Last Letter to Gov. Harold G. Hoffman (March 31, 1936)
My writing is not for fear of losing my life, this is in the hands of God, it is His will. I will go gladly, it means the end of my tremendous suffering. Only in thinking of my wife and my little boy, that is breaking my heart. I know until this terrible crime is solvet, they will have to suffer unter the weight of my unfair conviction.
I beg you, Attorney General, believe at least a dying man. Please investigate, because the case is not solvet, it only adds another death to the Lindbergh case.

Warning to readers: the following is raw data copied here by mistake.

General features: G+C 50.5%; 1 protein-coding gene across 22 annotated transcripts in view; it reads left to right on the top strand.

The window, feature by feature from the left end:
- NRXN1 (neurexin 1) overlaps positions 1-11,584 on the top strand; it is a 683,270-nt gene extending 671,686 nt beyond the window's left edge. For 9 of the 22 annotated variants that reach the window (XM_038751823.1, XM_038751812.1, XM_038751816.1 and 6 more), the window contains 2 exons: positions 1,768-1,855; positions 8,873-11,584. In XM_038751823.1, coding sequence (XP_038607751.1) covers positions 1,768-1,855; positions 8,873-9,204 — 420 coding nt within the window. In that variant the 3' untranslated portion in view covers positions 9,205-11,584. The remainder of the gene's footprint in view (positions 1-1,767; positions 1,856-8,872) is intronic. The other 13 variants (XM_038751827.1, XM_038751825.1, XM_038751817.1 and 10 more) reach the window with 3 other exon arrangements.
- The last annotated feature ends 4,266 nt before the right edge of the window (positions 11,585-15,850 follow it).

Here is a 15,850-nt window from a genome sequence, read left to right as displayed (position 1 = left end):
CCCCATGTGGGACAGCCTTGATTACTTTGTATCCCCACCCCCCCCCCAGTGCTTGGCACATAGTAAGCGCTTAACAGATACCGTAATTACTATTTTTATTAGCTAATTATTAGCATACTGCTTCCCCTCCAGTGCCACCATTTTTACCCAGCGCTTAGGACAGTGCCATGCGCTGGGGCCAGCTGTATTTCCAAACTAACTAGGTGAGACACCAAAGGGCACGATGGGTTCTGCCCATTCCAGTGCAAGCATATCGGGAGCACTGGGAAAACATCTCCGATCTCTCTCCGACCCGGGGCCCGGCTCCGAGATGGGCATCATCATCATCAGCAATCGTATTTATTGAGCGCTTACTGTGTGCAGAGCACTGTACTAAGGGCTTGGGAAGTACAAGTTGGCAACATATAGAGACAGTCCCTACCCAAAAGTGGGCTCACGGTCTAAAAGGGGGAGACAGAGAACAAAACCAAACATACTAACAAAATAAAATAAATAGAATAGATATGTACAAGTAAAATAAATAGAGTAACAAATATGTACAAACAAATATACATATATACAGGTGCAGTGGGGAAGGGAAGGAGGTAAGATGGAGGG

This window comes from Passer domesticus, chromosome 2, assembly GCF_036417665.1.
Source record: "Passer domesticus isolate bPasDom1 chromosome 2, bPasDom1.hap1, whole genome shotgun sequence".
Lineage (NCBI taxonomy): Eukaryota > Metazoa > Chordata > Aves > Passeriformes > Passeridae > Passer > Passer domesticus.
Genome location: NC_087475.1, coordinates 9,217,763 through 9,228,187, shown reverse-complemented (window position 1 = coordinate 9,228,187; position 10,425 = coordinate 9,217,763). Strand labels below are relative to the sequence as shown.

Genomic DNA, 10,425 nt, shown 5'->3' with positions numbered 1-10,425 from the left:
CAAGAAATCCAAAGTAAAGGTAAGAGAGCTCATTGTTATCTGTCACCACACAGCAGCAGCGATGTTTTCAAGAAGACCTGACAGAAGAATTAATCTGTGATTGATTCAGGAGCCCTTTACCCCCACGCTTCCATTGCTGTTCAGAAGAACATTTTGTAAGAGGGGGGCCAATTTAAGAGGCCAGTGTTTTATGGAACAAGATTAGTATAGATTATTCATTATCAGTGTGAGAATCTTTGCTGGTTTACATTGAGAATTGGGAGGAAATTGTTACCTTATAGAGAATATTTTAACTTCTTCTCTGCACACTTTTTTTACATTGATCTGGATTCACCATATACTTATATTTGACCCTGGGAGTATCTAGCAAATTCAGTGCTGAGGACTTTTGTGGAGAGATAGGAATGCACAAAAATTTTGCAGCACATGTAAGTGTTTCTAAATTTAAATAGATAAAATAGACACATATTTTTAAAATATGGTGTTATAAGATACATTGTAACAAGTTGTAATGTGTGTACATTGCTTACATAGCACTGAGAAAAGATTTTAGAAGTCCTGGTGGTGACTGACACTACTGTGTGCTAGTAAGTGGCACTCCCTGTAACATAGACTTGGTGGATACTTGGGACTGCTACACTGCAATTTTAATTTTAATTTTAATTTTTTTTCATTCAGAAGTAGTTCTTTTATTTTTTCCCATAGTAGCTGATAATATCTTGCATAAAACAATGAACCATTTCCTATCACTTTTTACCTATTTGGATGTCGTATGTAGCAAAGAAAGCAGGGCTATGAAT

I thank your Excellence, from the bottom of my heart, and may God bless you,
Bruno Richard Hauptmann
Last Statement (April 3, 1936)
I am glad that my life in a world which has not understood me has ended. Soon I will be at home with my Lord, so I am dying an innocent man. Should, however, my death serve for the purpose of abolishing capital punishment—such a punishment being arrived at only by circumstantial evidence—I feel that my death has not been in vain. I am at peace with God. I repeat, I protest my innocence of the crime for which I was convicted. However, I die with no malice or hatred in my heart. The love of Christ has filled my soul and I am happy in Him.
[Translated from German ]